An educated young Muslim girl (the protagonist) of a distant village working as a school teacher in Baramulla prefers to be Ramkrishan’s widow who had given his life to protect her honour amidst the tribal invasion in the valley. It is the only Kashmiri novel that is based on historical events.

In the mid-60s, Kamil’s highly acclaimed short story, Kokar Jang (The Cockfight) was published which is regarded as the most popular story in the Kashmiri literature. The short story has been translated into many Indian languages and has appeared in Best Loved Indian Stories of the Century published by Penguin India in 1999.

“His poetry has a maturity of expression,” continues Zareef, “something which gives a unique touch to his literary works.”

Amin Kamil durin g his heydays.
Amin Kamil during his heydays.

Kamil joined the state cultural academy in1958 and was appointed the convener for Kashmiri language. He later became Editor for Kashmiri and edited the two journals of the cultural academy – Sheeraza and Son Adab with distinction for many years.

Kashmiri short story was still in adolescence when Kamil brought out a special issue of Sheeraza on this genre in August 1967. The issue was a milestone in the art of modern storytelling in Kashmiri. It included great stories of well-known authors written in the first two decades of the inception of this genre in Kashmiri.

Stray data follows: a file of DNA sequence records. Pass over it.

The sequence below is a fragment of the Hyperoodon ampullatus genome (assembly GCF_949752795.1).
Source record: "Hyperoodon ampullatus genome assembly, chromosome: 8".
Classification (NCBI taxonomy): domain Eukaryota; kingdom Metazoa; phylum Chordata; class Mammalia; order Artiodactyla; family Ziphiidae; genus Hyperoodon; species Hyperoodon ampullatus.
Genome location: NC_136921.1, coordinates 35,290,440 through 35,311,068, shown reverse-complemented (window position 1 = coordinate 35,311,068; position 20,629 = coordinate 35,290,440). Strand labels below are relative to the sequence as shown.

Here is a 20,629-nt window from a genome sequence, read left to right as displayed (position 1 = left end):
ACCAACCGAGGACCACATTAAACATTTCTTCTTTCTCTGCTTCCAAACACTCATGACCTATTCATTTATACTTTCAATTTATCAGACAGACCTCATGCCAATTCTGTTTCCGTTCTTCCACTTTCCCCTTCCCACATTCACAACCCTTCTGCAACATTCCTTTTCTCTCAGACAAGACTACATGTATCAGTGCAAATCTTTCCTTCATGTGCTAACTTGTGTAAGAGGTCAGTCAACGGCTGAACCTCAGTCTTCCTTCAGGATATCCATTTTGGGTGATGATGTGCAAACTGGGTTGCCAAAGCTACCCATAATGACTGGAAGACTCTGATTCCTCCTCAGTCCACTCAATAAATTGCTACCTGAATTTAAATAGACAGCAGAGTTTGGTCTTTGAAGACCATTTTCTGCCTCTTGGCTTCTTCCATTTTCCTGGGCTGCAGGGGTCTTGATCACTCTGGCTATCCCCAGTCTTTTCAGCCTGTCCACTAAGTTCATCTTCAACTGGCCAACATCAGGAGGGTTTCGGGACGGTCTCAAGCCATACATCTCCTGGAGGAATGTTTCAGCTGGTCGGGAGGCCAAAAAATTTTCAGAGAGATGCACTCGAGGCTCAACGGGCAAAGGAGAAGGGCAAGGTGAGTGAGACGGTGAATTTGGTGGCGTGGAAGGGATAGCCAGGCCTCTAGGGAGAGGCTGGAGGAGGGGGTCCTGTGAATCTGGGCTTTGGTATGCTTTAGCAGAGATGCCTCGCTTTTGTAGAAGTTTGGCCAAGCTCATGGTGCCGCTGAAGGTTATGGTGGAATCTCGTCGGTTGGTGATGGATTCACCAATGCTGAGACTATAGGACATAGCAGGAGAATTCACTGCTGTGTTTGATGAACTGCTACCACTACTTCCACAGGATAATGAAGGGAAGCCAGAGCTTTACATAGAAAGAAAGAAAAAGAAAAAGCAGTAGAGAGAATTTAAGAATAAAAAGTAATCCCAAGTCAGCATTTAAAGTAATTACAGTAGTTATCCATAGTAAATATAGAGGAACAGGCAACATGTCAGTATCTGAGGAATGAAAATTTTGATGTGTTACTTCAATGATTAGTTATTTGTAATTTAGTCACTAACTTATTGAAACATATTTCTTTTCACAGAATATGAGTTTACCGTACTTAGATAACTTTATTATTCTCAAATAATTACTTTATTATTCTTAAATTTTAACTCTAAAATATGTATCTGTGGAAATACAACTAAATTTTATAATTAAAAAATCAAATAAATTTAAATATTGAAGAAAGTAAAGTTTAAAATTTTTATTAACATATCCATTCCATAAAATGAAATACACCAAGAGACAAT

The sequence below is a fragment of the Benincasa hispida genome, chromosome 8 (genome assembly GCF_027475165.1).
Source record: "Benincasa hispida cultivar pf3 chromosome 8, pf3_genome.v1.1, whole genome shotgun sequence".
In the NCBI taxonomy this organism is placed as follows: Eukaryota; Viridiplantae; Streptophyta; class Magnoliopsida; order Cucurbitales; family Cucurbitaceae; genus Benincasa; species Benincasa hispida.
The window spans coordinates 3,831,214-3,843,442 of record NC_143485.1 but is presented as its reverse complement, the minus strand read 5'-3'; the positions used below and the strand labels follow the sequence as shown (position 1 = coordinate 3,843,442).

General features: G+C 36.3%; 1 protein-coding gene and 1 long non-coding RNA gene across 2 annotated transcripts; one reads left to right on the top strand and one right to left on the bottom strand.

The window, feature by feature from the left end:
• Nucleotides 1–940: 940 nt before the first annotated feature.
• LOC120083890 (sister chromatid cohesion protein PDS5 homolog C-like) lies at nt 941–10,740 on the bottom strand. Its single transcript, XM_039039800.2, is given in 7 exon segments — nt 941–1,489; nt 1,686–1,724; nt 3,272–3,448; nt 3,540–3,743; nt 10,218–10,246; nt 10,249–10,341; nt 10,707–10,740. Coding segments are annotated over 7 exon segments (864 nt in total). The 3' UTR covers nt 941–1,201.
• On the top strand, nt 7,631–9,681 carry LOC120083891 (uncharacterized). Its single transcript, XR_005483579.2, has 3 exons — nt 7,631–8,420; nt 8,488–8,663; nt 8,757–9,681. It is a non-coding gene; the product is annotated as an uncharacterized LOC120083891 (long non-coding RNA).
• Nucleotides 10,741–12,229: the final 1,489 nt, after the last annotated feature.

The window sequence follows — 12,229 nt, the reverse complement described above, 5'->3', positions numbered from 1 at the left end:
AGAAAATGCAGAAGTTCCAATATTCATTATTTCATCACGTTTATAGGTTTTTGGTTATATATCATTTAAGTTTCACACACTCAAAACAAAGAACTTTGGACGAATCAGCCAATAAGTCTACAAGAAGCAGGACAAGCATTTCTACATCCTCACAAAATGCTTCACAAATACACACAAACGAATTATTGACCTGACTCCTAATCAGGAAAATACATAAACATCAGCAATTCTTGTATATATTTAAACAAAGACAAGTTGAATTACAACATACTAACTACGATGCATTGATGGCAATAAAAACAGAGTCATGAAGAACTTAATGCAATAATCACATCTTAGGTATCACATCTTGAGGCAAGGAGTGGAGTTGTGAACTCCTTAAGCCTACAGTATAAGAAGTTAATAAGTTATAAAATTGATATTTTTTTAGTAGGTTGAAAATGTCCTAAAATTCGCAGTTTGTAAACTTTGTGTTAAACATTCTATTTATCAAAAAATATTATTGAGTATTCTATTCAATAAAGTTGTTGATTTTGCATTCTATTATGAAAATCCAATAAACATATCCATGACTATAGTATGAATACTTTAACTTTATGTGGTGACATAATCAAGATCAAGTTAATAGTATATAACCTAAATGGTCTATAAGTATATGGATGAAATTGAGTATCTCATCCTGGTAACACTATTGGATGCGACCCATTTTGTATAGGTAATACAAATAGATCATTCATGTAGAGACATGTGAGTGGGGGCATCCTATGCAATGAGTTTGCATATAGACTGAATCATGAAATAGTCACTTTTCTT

By 1979, when he attained superannuation in the cultural academy, Kamil had edited nearly 100 issues of Sheeraza and more than a dozen issues of Son Adab.

Kamil had the quality of being simple, says Budgami. “He has influenced a whole generation of Kashmiri poets,” he says. “Many have tried to approximate his diction, but he stands alone.”

He won Sahitya Akademi Award in 1967 for his book of poems, Laveh Te Praveh. What distinguishes this book from the poetry of the sixties, says well know Kashmiri literary historian and poet Shafi Shauq, “is the conversational tone producing intimacy.”

He also won awards from the J&K cultural academy, the state government, Robes of Honor from many prestigious organisations, Kashmir University’s Lifetime Achievement Award and Padma Shri from the Indian government.

“Kamil was Tolstoy of our times,” says Mujahid. “It is a great loss to Kashmir.”